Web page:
After spending a few years in prison, it didn’t take long for Gucci Mane to return to the studio. His first album since his three-year stint, Everybody Looking, only took about a month after his release to drop. But then again, Guwop wasn’t exactly silent in his years behind bars, releasing mixtapes by the dozens. The previously recorded material was paired with fresh production and collaborators and then pushed onto the Internet to keep the Gucci Mane name in the public eye. It’s perplexing, then, that a new album would come out so quickly; surely there were still some unreleased recordings left in the tank. The extra time those tapes could afford might result in a more cohesive record than Everybody Looking, an album that’s perhaps more solid than it should be but not as dramatic a statement as it could be.
Prior to his incarceration, Gucci made his name by lean-fueled sway, toothy punchlines, and paranoid menace. After his jail time, Gucci’s been nerding out about Game of Thrones, eating kale, and addressing rumors that he’s actually a clone. And while I’d totally be in on a shot-for-shot remake of Orphan Black with the ice cream cone-tattooed rapper in place of Tatiana Maslany, it just seems as if Mane is happy to be home and living his life. Rather than coming out hungry to prove he never lost his number one spot, Everybody Looking feels like Gucci never had any doubts about his supremacy.
Part of that comes from the legion of followers he amassed and the many artists with whom he rose in the ranks, ranging from producers Zaytoven and Mike WiLL Made It to rappers he inspired like Young Thug. For a guy known for keeping his eye out for talent, the bench on Everybody Looking keeps pretty thin, taking those three names and adding on a couple high-profile bonuses: Kanye and Drake. Notably absent are other younger rappers under his influence, like Chief Keef and Migos. Mostly, Gucci leaves enough space for himself to repeat his confident brags a few dozen times.
Fittingly, Zaytoven’s tag is the first word heard on the record; the Atlanta producer has been instrumental in keeping Gucci’s brand on point over the last few years, his production linked to the rapper’s voice. The following track, “No Sleep (Intro)”, hits the nail on the head two different ways. First, he admits throughout the track of his drug habits. He’s not on a pint of lean a day anymore, and he sounds refreshed by whatever form of consumption or sobriety he’s on now. Second, he repeats hook line “I can’t even sleep I got so much to say” eight times rather than adding anything new, an ironic twist. Gucci was never laying down verses full of complex rhyme schemes and interlocking metaphors, but the level to which he repeats hooks throughout the record can be a little tiring, especially as a few tracks fail to differentiate themselves generally. Plus there’s that infectious “Brr!” ad-lib, the best reminder that Guwop’s back.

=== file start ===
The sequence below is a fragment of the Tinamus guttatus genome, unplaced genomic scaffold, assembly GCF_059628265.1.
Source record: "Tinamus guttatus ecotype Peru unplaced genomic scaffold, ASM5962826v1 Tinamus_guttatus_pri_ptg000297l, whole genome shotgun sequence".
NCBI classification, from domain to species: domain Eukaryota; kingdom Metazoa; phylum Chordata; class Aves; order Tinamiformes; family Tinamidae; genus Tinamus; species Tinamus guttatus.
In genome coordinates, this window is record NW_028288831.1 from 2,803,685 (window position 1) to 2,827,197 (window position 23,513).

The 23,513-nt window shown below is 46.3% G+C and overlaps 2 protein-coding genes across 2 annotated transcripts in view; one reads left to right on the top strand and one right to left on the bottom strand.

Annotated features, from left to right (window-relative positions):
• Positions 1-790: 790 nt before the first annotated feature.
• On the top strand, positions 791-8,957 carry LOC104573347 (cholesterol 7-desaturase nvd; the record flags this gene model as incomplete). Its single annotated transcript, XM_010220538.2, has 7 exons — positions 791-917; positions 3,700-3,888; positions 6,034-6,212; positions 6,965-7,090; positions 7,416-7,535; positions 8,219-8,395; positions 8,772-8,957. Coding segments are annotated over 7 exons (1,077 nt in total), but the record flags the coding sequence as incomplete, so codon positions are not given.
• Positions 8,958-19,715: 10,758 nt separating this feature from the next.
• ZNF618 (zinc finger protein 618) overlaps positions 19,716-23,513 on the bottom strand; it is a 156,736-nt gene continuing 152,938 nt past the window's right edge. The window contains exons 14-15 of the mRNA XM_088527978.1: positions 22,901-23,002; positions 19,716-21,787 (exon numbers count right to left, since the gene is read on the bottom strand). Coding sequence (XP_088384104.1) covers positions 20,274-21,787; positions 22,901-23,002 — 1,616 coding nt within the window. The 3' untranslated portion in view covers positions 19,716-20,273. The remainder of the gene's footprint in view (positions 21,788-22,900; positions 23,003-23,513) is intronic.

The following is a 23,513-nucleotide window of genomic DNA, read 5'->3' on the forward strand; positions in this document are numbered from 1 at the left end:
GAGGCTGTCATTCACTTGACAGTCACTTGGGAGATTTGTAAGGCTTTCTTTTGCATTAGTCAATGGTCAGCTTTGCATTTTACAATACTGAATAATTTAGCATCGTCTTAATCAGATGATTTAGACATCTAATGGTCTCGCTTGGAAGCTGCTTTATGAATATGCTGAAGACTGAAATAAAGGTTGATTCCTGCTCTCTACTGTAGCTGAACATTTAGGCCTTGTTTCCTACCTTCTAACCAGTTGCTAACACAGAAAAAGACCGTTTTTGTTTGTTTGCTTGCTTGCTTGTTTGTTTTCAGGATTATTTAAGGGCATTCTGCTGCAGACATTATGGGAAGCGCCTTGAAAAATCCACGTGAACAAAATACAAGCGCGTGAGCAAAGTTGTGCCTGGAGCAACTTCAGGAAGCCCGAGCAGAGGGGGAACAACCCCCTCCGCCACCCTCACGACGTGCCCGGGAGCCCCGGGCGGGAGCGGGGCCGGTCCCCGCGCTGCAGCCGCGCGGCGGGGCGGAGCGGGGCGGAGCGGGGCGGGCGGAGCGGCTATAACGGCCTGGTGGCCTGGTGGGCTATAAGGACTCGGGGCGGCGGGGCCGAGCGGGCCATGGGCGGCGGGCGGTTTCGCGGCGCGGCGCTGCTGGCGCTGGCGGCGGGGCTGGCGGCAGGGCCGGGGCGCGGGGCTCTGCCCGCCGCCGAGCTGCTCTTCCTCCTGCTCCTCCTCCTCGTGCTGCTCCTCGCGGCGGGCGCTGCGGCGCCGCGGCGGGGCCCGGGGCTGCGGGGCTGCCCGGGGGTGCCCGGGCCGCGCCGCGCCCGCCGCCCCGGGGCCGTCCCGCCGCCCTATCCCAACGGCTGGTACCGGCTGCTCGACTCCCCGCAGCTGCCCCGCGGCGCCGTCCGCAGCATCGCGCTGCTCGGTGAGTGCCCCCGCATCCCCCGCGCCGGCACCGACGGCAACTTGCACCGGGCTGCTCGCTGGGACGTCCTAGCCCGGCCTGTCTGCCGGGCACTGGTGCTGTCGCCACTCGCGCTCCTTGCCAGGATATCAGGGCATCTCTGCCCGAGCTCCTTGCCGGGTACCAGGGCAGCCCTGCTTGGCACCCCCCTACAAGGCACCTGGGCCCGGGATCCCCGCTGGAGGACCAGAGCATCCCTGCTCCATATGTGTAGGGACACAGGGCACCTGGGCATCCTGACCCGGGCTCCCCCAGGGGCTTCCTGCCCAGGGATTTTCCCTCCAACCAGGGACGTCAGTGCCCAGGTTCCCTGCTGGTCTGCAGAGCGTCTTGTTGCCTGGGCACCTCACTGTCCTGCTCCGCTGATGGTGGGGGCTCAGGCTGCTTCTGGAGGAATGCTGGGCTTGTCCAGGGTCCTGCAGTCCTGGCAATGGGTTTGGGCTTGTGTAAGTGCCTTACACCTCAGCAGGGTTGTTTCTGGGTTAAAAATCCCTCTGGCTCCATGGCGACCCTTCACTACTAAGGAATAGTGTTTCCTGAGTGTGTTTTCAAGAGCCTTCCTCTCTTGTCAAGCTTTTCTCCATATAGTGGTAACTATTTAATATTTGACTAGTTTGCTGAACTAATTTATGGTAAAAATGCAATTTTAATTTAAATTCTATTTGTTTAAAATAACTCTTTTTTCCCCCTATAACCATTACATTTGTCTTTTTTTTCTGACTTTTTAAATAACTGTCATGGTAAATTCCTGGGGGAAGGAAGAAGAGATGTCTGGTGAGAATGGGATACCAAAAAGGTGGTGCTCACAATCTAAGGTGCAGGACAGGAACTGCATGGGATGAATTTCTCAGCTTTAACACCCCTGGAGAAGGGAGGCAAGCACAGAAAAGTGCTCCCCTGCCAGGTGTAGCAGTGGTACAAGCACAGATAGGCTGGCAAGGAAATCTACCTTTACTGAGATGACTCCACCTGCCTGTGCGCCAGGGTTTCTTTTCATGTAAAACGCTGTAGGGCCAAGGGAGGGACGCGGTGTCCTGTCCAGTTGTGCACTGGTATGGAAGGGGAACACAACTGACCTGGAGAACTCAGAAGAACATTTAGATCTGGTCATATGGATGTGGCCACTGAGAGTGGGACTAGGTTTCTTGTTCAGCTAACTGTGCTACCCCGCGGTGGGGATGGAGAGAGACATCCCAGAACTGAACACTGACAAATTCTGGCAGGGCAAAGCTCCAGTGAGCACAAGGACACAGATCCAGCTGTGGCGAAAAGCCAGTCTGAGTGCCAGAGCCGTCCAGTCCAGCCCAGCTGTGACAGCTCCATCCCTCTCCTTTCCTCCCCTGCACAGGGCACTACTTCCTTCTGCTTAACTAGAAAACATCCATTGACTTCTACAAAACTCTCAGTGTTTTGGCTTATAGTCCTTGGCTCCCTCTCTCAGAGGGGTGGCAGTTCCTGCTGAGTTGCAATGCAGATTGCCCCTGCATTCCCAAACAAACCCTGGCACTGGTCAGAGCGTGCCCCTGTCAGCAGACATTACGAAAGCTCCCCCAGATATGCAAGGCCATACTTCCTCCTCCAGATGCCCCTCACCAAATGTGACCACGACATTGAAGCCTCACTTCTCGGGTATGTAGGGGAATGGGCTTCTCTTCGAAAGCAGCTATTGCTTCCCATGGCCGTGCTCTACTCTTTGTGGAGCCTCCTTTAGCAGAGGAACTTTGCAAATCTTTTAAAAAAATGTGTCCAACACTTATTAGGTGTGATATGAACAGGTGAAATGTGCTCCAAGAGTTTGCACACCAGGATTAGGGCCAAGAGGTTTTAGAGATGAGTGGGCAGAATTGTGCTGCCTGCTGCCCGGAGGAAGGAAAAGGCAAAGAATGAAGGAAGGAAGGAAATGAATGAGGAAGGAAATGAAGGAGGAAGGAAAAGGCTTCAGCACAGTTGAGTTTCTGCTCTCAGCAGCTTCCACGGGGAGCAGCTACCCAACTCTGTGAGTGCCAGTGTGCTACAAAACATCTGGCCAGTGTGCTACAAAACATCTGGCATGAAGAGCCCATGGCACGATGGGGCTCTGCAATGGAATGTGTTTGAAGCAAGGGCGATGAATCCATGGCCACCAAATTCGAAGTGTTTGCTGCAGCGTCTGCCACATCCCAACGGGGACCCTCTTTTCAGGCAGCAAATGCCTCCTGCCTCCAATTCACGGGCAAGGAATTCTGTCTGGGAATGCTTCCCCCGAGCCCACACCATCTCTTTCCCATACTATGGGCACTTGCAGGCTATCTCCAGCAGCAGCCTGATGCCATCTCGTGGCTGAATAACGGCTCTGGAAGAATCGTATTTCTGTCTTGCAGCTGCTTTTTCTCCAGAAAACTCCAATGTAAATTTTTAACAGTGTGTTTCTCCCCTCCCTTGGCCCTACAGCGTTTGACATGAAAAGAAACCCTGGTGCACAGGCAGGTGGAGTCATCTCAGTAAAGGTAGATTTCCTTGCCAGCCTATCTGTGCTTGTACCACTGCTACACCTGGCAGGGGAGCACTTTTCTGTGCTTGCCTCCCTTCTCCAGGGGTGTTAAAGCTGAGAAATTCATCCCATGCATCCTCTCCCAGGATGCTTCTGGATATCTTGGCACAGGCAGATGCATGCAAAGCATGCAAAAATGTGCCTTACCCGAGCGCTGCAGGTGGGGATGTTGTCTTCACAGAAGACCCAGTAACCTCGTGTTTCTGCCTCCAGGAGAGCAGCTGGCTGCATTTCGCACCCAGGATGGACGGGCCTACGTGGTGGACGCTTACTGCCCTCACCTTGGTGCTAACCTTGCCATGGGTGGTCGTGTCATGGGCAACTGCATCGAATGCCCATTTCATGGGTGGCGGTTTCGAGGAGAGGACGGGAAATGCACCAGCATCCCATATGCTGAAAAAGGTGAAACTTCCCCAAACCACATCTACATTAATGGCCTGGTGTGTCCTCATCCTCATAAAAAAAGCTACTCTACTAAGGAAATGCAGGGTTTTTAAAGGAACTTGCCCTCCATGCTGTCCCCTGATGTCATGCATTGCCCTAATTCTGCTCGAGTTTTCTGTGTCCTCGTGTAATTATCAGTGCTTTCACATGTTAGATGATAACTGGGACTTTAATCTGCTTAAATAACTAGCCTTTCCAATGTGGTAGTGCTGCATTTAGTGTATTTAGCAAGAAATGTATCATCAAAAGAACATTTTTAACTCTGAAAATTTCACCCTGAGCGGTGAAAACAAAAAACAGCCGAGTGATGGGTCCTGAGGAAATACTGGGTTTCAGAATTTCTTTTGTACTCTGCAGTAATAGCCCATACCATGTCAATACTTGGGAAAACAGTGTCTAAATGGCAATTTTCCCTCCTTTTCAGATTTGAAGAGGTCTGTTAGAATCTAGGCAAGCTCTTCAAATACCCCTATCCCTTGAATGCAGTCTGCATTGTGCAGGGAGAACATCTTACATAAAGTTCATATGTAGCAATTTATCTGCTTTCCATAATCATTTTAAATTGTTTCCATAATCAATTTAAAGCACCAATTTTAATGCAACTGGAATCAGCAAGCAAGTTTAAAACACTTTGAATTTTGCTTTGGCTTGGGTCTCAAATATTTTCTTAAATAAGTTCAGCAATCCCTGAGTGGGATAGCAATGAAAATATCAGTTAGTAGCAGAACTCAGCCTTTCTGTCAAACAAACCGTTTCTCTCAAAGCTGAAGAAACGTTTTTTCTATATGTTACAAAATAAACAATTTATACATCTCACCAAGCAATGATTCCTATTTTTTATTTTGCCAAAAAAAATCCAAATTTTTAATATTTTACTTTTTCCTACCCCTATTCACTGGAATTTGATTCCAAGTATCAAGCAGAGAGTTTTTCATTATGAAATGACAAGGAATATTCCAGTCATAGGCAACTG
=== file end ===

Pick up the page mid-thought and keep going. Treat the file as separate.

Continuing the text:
But just because he’s back doesn’t mean he’s at his full powers. There’s still some rust shaking off, and the tape feels a bit rushed, lacking massive highs. The chirpy “Out Do Ya” should be a smash, Gucci wondering aloud how the other rappers let him get away with one-upping them from the Feds. But lines like “I’m laughing to myself ’cause these rappers so broke” don’t do much to explain why exactly he’s outdoing anyone. The central conceit of “Pop Music” is great (his gun-based rhymes are so repeatable that the “pop” works two ways), but with a little more time he surely could’ve outdone “Fuck all that rap beef, let’s have a gun battle” as a punchline.
All that said, there are some serious highlights, like the insistent “Waybach”. The bass on Zaytoven’s beat thrums constantly, while plinking high-end sounds at times like the Home Alone soundtrack and at others like (appropriately) an ice cream truck — the mystifying production totally justifying Gucci’s note that he’d “rather rap a Zay track than a Dre track.” The excellent “Guwop Home” would be a jam if it weren’t for Young Thug’s mystifying growl-slurred, and then Gucci brings in the boasts (“I’m a rich black man got a couple white friends”) to seal the deal. “Gucci Please” and “1st Day Out Tha Feds” work their repetition to sink into your brain rather than bash it, fitting with Gucci’s straightforward flow.
Some have been critical of post-prison Gucci, calling him out for rapping softer. When I say that Everybody Looking lacks dramatics, that’s not to say he’s lost any edge himself. The specter of his public narrative shadows this record, likely because he released it so quickly. Given a little more space between his release and the record, its differences might not necessarily feel so informed by his time. At 14 tracks and nearly an hour, produced in under a month, some trimming down to essential ideas would have helped, and perhaps the time to spend figuring out what those essentials were. As it is, Everybody Looking feels like a slight step up from Gucci’s prison mixtapes, but not the major step that a Free Gucci statement album might warrant.
Essential Tracks: “Waybach”, “Guwop Home”